• “[Alma and the sons of Mosiah were] going about to destroy the church of God” (Mosiah 27:10).
  • “[Nehor worked to] lead away the people of the church” (Alma 1:7).
  • “It was [Amlici’s] intent to destroy the church of God” (Alma 2:4).
  • “[Amalickiah sought] to destroy the church of God” (Alma 46:10)

The Book of Mormon reveals the tactics of the adversary so that we can be aware of them in our modern lives. President Russell M. Nelson taught, “Please hear me when I say: Do not be led astray by those whose doubts may be fueled by things you cannot see in their lives. Most of all, let your skeptical friends see how much you love the Lord and His gospel. Surprise their doubting hearts with your believing heart!”

▶ You may also like: What true followers of Jesus do: The sacred moment in Lehi’s dream found all over scripture

I Need His Church

If someone were to ask me, “Why would I need to be part of a church?” I might just share my personal experiences. I’ve found that regularly participating in worship services helps me recenter my life on Jesus Christ. Receiving ordinances that can only be obtained through the church likewise fills my heart with the Savior’s love. Lessons learned in church meetings have helped me make choices that lead to happiness. And opportunities to serve in the church have given me rich experiences in understanding what it means to be a disciple of Jesus Christ.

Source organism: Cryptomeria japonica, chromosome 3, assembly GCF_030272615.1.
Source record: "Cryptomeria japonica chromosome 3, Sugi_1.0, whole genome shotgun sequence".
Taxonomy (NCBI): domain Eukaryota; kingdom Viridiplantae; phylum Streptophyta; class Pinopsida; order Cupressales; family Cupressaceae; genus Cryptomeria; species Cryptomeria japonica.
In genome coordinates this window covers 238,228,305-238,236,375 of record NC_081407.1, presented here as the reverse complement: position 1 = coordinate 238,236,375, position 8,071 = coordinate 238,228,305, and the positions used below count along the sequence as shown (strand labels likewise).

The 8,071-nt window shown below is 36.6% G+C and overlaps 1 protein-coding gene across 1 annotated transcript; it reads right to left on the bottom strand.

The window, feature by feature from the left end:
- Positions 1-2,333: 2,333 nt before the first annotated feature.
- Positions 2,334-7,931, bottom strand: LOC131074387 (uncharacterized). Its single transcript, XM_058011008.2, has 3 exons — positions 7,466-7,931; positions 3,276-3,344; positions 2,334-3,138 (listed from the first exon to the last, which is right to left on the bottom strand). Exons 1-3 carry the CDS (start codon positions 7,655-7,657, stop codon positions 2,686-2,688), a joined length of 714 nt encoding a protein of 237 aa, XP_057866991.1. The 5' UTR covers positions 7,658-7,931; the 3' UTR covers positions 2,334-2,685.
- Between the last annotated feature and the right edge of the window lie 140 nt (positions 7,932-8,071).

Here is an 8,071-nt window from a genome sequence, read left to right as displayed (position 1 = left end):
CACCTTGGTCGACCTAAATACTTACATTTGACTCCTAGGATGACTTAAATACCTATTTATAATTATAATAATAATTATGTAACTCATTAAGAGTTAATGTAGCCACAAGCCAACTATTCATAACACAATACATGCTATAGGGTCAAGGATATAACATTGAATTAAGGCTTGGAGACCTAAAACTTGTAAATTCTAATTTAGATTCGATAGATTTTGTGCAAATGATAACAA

Simply put, my experience has taught me that being part of the Church of Jesus Christ connects me with him.

When Church Is Hard

In When Church Is Hard by Tyler Johnson, you’ll find empathy and understanding about challenges you may face as you navigate life in The Church of Jesus Christ of Latter-day Saints in the context of current-day issues. You’ll also discover how the decision to stay can be not only reasonable but a powerful commitment to furthering the common good—including the good of marginalized members.

If you are struggling with questions and seeking to square your intuitive sense of the good found in the Church with questions about its history, doctrine, culture, or practices, this book is for you. Available at Deseret Book and